Capturing the moment
Each year, Grammy performances feature a broad range of vocal styles and this year was no exception. For his first ever Grammy performance, Travis Scott turned to Sennheiser and never looked back: “The MD 9235 is the quintessential rapper mic capsule, since there is almost no tonal change when an artist cups the mic and because it works really well out in front of a PA,” says Hoffmann. “If an artist likes to cup the mic that capsule is it – the only one.” Hoffmann says he’s been using Sennheiser exclusively for the past five or six years for all the artists he works with, and that Scott was impressed on first hearing the Digital 6000 microphone system. “The moment I gave Travis this mic, he was like ‘It sounds like the studio in my ears.’”
Meantime, FOH engineer Tom Wood says the Sennheiser MMD 945 capsule complements Shawn Mendes’ vocal style: “Shawn has a rich, powerful voice and we all agree that the MMD 945 suits this. He has always liked that mic’s response, and even though he’ll play guitar and will be walking around on the stage, it has great rejection. Tonally, it just complements the dynamics in his voice, whether he is really digging into it or not.”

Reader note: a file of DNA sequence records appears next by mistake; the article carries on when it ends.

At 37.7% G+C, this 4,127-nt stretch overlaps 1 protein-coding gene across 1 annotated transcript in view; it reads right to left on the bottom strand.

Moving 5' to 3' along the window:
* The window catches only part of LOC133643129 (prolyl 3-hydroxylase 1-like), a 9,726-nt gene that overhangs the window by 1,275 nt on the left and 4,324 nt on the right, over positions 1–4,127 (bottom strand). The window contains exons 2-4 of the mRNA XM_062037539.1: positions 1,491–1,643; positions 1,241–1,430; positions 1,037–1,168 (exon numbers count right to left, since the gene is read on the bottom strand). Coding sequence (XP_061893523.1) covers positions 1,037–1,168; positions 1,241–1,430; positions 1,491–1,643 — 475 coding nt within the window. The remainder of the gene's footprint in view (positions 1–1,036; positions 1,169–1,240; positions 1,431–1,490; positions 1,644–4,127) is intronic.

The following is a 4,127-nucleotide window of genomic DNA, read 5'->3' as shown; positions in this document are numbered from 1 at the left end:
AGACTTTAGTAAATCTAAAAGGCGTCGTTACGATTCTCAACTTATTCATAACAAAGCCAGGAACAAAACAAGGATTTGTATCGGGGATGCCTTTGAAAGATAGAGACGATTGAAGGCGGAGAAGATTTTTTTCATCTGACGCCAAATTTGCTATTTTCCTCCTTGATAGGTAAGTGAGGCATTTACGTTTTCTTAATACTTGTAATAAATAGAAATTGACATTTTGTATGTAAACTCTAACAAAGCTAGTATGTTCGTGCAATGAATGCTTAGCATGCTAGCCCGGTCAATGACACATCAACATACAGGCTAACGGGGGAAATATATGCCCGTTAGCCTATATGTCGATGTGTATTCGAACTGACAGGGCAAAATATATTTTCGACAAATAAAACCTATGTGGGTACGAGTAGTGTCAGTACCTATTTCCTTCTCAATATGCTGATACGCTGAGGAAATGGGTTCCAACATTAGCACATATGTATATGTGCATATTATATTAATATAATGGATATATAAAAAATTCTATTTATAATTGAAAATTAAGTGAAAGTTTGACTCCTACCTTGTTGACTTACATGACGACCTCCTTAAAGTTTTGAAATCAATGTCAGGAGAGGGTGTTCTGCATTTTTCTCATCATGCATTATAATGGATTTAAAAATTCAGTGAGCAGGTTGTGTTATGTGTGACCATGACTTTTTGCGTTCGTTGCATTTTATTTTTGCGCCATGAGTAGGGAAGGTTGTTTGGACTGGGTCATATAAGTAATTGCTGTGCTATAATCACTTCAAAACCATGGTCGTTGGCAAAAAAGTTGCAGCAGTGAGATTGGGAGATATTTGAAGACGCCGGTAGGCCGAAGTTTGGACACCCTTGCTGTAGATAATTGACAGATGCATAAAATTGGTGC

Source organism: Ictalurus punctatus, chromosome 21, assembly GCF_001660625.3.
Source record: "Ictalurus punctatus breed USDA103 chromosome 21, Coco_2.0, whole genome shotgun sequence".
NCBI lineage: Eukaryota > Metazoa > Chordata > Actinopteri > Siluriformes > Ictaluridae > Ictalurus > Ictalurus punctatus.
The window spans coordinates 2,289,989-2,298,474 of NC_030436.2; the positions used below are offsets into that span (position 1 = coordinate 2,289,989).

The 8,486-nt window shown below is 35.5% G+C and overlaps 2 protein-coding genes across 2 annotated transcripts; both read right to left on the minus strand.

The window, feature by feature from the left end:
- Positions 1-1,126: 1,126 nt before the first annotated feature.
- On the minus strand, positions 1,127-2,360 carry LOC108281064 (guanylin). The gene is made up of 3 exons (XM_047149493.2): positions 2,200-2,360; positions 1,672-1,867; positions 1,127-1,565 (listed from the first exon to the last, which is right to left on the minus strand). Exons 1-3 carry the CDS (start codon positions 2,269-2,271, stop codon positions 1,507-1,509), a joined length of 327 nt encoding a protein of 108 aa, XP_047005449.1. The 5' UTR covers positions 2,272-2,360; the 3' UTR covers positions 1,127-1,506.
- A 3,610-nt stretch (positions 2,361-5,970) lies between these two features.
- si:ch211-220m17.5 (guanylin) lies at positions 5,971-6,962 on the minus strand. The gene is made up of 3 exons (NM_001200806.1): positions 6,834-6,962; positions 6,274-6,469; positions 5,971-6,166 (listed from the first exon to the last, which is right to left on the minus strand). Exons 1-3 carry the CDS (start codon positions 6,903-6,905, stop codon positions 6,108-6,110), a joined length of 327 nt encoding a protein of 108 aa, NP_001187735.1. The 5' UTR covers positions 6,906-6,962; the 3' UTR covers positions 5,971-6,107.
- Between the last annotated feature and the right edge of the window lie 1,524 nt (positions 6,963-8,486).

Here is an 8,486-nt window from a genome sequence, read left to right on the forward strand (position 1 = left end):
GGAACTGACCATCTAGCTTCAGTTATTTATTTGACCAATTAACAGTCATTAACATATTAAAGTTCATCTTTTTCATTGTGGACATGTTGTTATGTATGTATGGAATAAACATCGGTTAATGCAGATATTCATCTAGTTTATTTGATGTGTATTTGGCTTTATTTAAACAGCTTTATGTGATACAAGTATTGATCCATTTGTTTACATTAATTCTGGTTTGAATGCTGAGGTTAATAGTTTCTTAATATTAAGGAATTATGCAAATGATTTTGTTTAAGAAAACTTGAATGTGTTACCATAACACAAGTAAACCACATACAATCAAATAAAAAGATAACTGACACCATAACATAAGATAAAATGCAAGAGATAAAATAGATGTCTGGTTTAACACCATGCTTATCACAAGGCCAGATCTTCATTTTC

Golden vocal performances
Brandi Carlile’s rendition of “The Joke” was highlighted by an emotionally soaring vocal, captured by her stunning gold-colored custom Neumann KMS 105 microphone. “She is known for that microphone, and every performance you’ve ever seen is her singing into a Neumann KMS 105,” says Sean Quackenbush, Brandi Carlile’s Front of House engineer. “It just works perfectly for her voice, and anytime we try another mic, we always go back. I love it and can’t go anywhere without it.”
During the Grammy performance, Quackenbush endeavoured to reproduce as much of the colours and textures on the recording as possible, so he brought one of his original Sennheiser MD 409 dynamic microphones to mic up the lead guitar. “I use these very sparingly, but I thought it would be special to bring them out for this gig.”
Sennheiser and Neumann – serving the song
For Travis Scott, the Sennheiser Digital 6000 brings predictability and confidence that the technology will always work as it should: “At a big show like this, our set-up is always the same and it is about consistency,” says Justin Hoffmann. “We want to use the same routing, the same mic, the same belt pack, the same everything. It comes down to double checking everything, crossing your T’s and dotting your I’s to make sure everything is in place for the boss.”
“Whatever we are doing, we always try to serve the same result – which is nothing short of the best performance that we can give,” concludes Tom Wood. “At the Grammys, there is a certain kind of magic in the air and there is no changing the fact that this is the biggest music spectacle in the world.”